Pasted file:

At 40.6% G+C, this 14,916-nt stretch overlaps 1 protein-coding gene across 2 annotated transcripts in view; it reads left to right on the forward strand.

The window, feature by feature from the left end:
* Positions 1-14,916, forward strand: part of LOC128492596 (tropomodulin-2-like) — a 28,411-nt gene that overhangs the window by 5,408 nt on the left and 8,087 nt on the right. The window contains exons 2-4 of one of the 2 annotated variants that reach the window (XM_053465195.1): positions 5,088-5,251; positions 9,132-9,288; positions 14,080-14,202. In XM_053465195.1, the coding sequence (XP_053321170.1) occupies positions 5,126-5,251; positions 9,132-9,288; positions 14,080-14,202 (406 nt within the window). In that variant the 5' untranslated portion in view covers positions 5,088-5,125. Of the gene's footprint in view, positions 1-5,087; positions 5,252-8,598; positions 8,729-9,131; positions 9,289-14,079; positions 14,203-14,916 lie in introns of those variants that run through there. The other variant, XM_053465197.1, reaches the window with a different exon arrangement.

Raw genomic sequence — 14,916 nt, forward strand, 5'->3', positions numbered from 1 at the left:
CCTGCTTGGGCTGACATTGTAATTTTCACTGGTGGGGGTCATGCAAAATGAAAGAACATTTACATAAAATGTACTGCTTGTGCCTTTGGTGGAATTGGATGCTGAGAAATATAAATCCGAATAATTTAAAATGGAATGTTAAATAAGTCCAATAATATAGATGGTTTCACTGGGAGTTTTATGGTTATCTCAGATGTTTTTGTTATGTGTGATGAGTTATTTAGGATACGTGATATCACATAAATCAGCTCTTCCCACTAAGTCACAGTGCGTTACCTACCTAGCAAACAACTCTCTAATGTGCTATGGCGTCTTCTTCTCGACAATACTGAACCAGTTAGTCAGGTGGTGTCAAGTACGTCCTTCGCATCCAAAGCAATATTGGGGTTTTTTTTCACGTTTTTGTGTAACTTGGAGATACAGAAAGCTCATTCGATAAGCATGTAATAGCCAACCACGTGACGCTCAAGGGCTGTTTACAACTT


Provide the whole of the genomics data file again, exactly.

At 40.6% G+C, this 14,916-nt stretch overlaps 1 protein-coding gene across 2 annotated transcripts in view; it reads left to right on the forward strand.

The window, feature by feature from the left end:
* Positions 1-14,916, forward strand: part of LOC128492596 (tropomodulin-2-like) — a 28,411-nt gene that overhangs the window by 5,408 nt on the left and 8,087 nt on the right. The window contains exons 2-4 of one of the 2 annotated variants that reach the window (XM_053465195.1): positions 5,088-5,251; positions 9,132-9,288; positions 14,080-14,202. In XM_053465195.1, the coding sequence (XP_053321170.1) occupies positions 5,126-5,251; positions 9,132-9,288; positions 14,080-14,202 (406 nt within the window). In that variant the 5' untranslated portion in view covers positions 5,088-5,125. Of the gene's footprint in view, positions 1-5,087; positions 5,252-8,598; positions 8,729-9,131; positions 9,289-14,079; positions 14,203-14,916 lie in introns of those variants that run through there. The other variant, XM_053465197.1, reaches the window with a different exon arrangement.

Raw genomic sequence — 14,916 nt, forward strand, 5'->3', positions numbered from 1 at the left:
CCTGCTTGGGCTGACATTGTAATTTTCACTGGTGGGGGTCATGCAAAATGAAAGAACATTTACATAAAATGTACTGCTTGTGCCTTTGGTGGAATTGGATGCTGAGAAATATAAATCCGAATAATTTAAAATGGAATGTTAAATAAGTCCAATAATATAGATGGTTTCACTGGGAGTTTTATGGTTATCTCAGATGTTTTTGTTATGTGTGATGAGTTATTTAGGATACGTGATATCACATAAATCAGCTCTTCCCACTAAGTCACAGTGCGTTACCTACCTAGCAAACAACTCTCTAATGTGCTATGGCGTCTTCTTCTCGACAATACTGAACCAGTTAGTCAGGTGGTGTCAAGTACGTCCTTCGCATCCAAAGCAATATTGGGGTTTTTTTTCACGTTTTTGTGTAACTTGGAGATACAGAAAGCTCATTCGATAAGCATGTAATAGCCAACCACGTGACGCTCAAGGGCTGTTTACAACTT